Last year, FoodNavigator-Asia reported that new Japanese regulations governing “acceptable” levels of the antioxidant ethoxyquin in fishmeal was destined to become a grave issue for shrimp exporters. Exactly six months later, the effects of this policy have resulted in a sharp fall in seed stocking at shrimp farms in countries like India and Vietnam.
In September, Japan’s Food Safety Commission announced the updated regulations, which imposed compulsory testing for ethoxyquin in shrimp consignments on the basis of a default standard of 0.01ppm—down from the previous 1ppm.
Ethoxyquin is an important ingredient in shrimp feed, with almost all Indian shrimp farms using it. Indian officials hit back, saying that the move would affect almost 100,000 households involved in aquaculture as Japan is one of India’s key seafood export destinations. Indian shrimp was on the rise and the country had increased its exports by 20% last year.
Moreover, during this period, marine farmers were also hit by stricter guidelines for obtaining pre-harvest test certificates from India’s Marine Products Export Development Authority (MPEDA), and together with the Japanese ethoxyquin issue, farmers have taken a cautious stand on production and opted for low stocking. This in turn is destined to severely effect marine food production.
"Only 60m seeds have been stocked at various shrimp farms in [West Bengal] by March this year, compared to about 200m seeds last year. This is likely to affect the culture production of shrimps, which may dip by 30 per cent compared to about 8,000 tonne last year," Prava Ranajan Patnaik, managing director of Falcon Marine Exports, a leading exporter, told Business Standard.
Farmers say they are going slow on stocking due to the huge losses they suffered after the Japanese restrictions were imposed. This has also resulted in an under-realisation of prices, said Manoranjan Panda, an official at one east-coast shrimp farmers association.
G Mohanty, a regional president of the Seafood Exporter Association of India (SEAI) said members were keeping their fingers crossed on the likely impacts on the exports. Upon the request of SEAI, the Union Ministry of Commerce had sent a three member delegation to Japan led by MPEDA chairperson, Leena Nair, and the director of the Export Inspection Council, S K Saxena, last year to resolve the issue—although to no avail.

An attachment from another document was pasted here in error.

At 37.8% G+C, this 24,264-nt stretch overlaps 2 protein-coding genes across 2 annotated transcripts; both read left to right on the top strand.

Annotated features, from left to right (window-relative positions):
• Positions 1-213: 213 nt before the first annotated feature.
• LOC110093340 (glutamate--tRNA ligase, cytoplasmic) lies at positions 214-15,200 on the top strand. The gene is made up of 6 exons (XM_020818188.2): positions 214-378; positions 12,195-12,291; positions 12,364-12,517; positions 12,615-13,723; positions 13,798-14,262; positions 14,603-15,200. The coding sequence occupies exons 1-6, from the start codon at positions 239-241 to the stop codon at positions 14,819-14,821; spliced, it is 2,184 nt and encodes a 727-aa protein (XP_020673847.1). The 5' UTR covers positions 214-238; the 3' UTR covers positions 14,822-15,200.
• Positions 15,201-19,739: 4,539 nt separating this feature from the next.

Vietnam also hit
Vietnam too has been suffering from the Japanese ethoxyquin regulations while also forced to deal with a number of issues on the home front.
Japan is the country’s biggest importer of shrimp, to the tune of nearly 28% of Vietnam’s total shrimp export turnover last year, although the new antioxidant limits have sent local farmers into a tailspin.
In addition to undersupply caused by disease in the Mekong Delta last year and financial distress among processors watching production costs go through the roof, Vietnam has seen declines in most major export markets. Five out of the top 10 buyers of Vietnamese shrimp—equating to 95% of its total export value—reduced their imports significantly, with the United States registering a 15% drop and the EU lowering orders by a quarter.
One shrimp processing major, Tgoc Tri Seafood, saw its exports to Japan down by 35% compared to 2011.
To counter these losses, the firm has been focusing on controlling ethoxyquin residues in raw shrimp purchased from extensive aquaculture areas, as well as in finished products before export.
Tgoc Tri is also strengthening measures to detect ethoxyquin residues in raw shrimp before processing, and now pays VND5–10m (US$239) per 20ft container to have levels of the antioxident tested.
And as a further result of the regulations, Japanese importers are now forced spend more on quality control and spend longer periods of time waiting for shrimp imports to clear customs.
This is far from a win from either side, especially since there has never been any question over the safety of ethoxyquin at were previously considered to be safe levels. The one thing that seems to have come out of the whole episode is that the Japanese authorities are not likely to reverse September’s regulations.